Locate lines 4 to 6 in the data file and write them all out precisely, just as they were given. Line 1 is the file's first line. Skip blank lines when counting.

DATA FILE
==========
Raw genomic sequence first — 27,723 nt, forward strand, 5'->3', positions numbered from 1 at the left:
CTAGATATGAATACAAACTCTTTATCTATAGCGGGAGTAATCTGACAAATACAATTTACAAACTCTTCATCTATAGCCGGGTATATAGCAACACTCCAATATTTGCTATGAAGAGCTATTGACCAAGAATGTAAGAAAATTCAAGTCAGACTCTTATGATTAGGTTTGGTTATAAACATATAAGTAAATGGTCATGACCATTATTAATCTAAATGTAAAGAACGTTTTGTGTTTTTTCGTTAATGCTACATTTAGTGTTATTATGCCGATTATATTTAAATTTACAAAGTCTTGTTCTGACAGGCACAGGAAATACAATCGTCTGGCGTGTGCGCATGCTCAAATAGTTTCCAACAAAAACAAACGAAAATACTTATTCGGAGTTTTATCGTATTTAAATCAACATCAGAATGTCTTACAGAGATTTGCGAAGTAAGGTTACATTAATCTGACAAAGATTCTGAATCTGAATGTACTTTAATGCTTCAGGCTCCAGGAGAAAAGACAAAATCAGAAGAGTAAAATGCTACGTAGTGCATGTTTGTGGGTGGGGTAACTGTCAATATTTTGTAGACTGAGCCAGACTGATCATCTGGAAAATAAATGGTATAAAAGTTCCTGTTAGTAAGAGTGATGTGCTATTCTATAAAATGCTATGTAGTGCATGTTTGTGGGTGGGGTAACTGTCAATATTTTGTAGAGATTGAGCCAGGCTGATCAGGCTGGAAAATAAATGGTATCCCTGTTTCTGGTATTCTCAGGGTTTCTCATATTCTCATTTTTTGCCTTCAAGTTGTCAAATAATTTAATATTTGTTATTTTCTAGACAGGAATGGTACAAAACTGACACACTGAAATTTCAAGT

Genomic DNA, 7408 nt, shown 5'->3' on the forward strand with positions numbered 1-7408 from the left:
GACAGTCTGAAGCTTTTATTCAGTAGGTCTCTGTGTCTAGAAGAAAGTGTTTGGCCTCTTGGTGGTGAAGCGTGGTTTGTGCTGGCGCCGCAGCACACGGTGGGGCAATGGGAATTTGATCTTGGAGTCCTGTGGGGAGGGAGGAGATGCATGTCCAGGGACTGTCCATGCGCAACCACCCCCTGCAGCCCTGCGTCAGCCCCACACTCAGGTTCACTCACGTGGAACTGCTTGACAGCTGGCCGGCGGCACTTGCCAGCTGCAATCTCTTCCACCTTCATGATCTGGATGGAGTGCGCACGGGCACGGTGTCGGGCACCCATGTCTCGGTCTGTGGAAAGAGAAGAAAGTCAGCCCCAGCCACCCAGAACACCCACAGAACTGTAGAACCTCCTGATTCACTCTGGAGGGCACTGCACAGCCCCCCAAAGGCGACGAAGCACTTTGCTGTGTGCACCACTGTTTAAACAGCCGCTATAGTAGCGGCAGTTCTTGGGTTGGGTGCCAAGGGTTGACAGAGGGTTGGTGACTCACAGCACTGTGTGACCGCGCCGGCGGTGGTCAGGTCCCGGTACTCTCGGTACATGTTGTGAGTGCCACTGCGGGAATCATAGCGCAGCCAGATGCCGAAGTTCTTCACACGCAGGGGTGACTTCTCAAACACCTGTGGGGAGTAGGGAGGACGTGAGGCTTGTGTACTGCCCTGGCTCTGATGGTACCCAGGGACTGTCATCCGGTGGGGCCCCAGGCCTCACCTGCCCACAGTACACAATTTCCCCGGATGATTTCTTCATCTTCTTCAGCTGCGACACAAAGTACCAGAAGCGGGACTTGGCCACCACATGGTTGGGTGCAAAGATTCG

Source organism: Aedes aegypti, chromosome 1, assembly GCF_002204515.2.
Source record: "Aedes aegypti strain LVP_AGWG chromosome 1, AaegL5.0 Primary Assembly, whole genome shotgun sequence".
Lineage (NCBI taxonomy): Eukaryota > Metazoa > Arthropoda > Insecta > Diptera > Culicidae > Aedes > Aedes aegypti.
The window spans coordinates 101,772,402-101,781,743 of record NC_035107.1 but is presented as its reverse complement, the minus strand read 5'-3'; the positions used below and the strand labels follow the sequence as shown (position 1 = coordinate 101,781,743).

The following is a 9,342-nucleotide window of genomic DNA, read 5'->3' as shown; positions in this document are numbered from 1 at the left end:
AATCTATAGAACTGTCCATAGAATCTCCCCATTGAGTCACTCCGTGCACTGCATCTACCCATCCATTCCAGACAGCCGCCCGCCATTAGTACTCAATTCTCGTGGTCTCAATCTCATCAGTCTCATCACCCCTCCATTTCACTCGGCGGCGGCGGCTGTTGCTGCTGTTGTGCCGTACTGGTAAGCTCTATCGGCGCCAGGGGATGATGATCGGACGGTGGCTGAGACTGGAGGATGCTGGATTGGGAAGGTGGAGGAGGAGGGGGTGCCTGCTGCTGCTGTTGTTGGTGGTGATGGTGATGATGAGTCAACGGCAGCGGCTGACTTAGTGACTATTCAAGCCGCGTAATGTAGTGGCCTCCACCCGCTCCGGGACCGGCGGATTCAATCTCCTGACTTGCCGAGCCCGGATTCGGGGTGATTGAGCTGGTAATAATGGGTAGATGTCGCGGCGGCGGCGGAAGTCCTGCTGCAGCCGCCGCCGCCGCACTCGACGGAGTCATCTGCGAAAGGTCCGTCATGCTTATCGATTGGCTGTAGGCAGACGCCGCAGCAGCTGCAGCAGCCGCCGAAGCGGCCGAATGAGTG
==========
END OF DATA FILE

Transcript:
GACAGTCTGAAGCTTTTATTCAGTAGGTCTCTGTGTCTAGAAGAAAGTGTTTGGCCTCTTGGTGGTGAAGCGTGGTTTGTGCTGGCGCCGCAGCACACGGTGGGGCAATGGGAATTTGATCTTGGAGTCCTGTGGGGAGGGAGGAGATGCATGTCCAGGGACTGTCCATGCGCAACCACCCCCTGCAGCCCTGCGTCAGCCCCACACTCAGGTTCACTCACGTGGAACTGCTTGACAGCTGGCCGGCGGCACTTGCCAGCTGCAATCTCTTCCACCTTCATGATCTGGATGGAGTGCGCACGGGCACGGTGTCGGGCACCCATGTCTCGGTCTGTGGAAAGAGAAGAAAGTCAGCCCCAGCCACCCAGAACACCCACAGAACTGTAGAACCTCCTGATTCACTCTGGAGGGCACTGCACAGCCCCCCAAAGGCGACGAAGCACTTTGCTGTGTGCACCACTGTTTAAACAGCCGCTATAGTAGCGGCAGTTCTTGGGTTGGGTGCCAAGGGTTGACAGAGGGTTGGTGACTCACAGCACTGTGTGACCGCGCCGGCGGTGGTCAGGTCCCGGTACTCTCGGTACATGTTGTGAGTGCCACTGCGGGAATCATAGCGCAGCCAGATGCCGAAGTTCTTCACACGCAGGGGTGACTTCTCAAACACCTGTGGGGAGTAGGGAGGACGTGAGGCTTGTGTACTGCCCTGGCTCTGATGGTACCCAGGGACTGTCATCCGGTGGGGCCCCAGGCCTCACCTGCCCACAGTACACAATTTCCCCGGATGATTTCTTCATCTTCTTCAGCTGCGACACAAAGTACCAGAAGCGGGACTTGGCCACCACATGGTTGGGTGCAAAGATTCG

Source organism: Aedes aegypti, chromosome 1, assembly GCF_002204515.2.
Source record: "Aedes aegypti strain LVP_AGWG chromosome 1, AaegL5.0 Primary Assembly, whole genome shotgun sequence".